Cal U Partnership Targets Future Geoscientists

Jun 03, 2021

The University joins other State System Schools to create learning opportunities for college, high school students.

geology student

Geology professors at California University of Pennsylvania are joining experts at other universities in Pennsylvania’s State System of Higher Education to offer summer learning opportunities to college and high school students.

A $397,822 grant from the National Science Foundation will be used to create a Geoscience Learning Ecosystem, a statewide collaboration among faculty, industry partners and State System universities with geoscience programs.

The GLE will feature three components: a summer field course for undergraduates in the State System; a program for high school students — particularly minorities — called the Geoscience Service Learning in Pennsylvania-STEM Readiness for All Municipalities (GeoSLIP-STREAM); and a collaboration with professional partners.

Dr. Daniel Harris, associate professor in Cal U’s Department of Biology, Geology and Environmental Sciences, is a co-principal investigator for the project. He joins principal investigator Dr. Nicholas Deardorff, from IUP, and co-principals Dr. Eric Straffin, Edinboro; Dr. Sarah Tindall, Kutztown; and Dr. Sean Cornell, Shippensburg.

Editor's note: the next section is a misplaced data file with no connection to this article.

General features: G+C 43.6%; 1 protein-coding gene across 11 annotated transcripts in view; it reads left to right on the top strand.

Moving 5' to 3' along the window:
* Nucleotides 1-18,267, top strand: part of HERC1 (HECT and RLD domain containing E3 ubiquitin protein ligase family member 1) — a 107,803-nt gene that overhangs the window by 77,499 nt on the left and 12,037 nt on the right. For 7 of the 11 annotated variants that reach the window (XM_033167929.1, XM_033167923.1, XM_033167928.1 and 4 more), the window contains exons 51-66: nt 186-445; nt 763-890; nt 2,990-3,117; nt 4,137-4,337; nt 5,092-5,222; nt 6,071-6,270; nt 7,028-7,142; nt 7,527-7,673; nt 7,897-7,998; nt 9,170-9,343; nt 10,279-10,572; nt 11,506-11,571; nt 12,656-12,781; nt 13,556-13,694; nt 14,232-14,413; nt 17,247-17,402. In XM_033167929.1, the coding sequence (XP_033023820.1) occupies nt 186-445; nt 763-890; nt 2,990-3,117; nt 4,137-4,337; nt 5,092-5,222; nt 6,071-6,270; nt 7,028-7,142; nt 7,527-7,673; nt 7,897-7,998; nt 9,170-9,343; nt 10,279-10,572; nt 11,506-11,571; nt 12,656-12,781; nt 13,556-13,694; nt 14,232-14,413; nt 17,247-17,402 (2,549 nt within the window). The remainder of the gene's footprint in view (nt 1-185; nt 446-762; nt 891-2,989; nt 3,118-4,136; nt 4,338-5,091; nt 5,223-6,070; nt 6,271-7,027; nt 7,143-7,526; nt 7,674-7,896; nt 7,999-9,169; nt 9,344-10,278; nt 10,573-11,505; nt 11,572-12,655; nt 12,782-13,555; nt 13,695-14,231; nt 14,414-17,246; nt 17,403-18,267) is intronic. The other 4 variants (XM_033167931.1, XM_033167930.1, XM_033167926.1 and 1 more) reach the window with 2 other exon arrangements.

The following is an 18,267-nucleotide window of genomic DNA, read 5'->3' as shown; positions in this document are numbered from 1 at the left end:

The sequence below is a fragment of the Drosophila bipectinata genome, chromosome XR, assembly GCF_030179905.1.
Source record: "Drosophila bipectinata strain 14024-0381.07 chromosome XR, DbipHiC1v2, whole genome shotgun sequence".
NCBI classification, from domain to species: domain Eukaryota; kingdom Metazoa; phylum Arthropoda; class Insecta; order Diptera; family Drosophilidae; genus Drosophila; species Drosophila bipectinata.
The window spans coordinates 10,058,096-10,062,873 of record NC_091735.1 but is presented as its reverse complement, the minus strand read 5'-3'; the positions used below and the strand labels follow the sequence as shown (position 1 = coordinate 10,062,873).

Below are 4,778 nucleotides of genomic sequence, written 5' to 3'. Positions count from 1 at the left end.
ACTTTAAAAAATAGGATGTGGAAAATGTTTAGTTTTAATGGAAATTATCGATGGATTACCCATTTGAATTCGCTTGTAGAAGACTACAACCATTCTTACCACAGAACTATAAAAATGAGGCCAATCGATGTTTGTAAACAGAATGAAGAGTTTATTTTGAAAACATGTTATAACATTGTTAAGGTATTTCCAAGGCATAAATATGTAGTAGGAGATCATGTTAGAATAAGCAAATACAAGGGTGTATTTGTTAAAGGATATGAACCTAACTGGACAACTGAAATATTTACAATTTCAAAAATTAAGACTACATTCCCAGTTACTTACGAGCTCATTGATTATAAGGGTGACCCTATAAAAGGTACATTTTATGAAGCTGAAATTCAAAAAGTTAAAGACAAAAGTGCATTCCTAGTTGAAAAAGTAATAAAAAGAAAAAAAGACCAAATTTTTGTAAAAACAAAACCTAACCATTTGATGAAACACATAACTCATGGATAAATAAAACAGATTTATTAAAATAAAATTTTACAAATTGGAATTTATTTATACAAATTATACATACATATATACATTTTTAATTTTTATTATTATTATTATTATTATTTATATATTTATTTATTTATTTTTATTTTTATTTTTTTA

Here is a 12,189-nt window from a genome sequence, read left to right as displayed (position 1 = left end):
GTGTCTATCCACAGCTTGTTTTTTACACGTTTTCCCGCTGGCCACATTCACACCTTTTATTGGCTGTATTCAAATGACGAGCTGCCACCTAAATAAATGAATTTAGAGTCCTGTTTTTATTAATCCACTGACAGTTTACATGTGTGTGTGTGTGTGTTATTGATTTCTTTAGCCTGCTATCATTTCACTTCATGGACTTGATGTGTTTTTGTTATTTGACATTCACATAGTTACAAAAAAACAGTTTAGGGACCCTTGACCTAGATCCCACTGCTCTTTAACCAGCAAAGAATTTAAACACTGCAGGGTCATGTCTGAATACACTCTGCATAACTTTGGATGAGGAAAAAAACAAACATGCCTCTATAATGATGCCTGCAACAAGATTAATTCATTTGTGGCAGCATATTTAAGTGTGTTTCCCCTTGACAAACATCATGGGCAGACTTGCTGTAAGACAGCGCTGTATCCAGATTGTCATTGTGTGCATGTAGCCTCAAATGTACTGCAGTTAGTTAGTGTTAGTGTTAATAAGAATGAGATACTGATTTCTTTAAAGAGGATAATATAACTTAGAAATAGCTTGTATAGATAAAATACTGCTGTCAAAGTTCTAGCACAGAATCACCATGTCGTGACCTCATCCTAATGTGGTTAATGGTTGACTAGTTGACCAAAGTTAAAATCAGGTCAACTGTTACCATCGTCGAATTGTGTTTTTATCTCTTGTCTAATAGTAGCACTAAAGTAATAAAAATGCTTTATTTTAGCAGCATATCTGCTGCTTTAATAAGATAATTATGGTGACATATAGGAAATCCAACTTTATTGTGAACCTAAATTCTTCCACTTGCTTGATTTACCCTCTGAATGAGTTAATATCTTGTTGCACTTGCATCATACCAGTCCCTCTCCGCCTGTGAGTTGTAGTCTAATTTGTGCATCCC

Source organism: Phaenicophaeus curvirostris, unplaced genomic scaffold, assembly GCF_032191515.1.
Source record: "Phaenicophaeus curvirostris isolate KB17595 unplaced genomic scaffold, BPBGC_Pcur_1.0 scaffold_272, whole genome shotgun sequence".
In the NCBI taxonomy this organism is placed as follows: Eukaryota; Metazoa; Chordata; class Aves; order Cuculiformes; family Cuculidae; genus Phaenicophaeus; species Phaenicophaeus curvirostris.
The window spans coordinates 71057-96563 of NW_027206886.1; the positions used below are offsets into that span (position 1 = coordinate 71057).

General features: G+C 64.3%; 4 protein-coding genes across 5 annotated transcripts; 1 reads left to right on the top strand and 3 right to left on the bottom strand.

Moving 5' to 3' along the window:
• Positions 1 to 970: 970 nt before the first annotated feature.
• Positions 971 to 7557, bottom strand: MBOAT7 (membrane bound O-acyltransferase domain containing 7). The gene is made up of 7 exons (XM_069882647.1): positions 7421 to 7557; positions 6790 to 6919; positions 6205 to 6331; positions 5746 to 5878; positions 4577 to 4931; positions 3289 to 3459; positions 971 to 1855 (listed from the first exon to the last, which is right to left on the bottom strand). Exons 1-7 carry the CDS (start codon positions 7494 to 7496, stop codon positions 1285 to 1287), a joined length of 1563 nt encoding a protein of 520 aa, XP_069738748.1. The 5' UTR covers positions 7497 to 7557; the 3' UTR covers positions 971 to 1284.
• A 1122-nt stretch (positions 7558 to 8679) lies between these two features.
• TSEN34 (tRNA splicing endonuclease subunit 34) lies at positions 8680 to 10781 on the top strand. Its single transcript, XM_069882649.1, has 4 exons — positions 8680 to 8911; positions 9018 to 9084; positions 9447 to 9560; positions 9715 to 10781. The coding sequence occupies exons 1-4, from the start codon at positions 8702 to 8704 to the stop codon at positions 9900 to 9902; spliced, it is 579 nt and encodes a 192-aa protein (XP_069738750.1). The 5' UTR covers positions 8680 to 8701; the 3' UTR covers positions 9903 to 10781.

Summer field course modules will combine classroom learning with field days as State System students explore soil chemistry, shale gas, water resources and other topics.

“Field camp is a crucial educational experience, but the time and financial commitments required for traditional courses in the western United States are prohibitive for many students,” said Harris, who teaches geology courses at Cal U.

“A Pennsylvania-specific field camp opportunity will not only provide a more flexible opportunity for these students, but also will train students in geologic concerns specific to the needs of Pennsylvania residents.”

The first 5-week Geology Field Course is planned for summer 2022. The grant will offset most costs for participating college students.

The courses for high school students will occur at various locations across the state. Students will participate in single- or multi-day geoscience service-learning projects, led by State System faculty, industry partners and college-student mentors from the summer field course.

“This initiative will better educate local high school students regarding the role geologists play in the Pennsylvania job market for environmental and energy sectors,” Harris said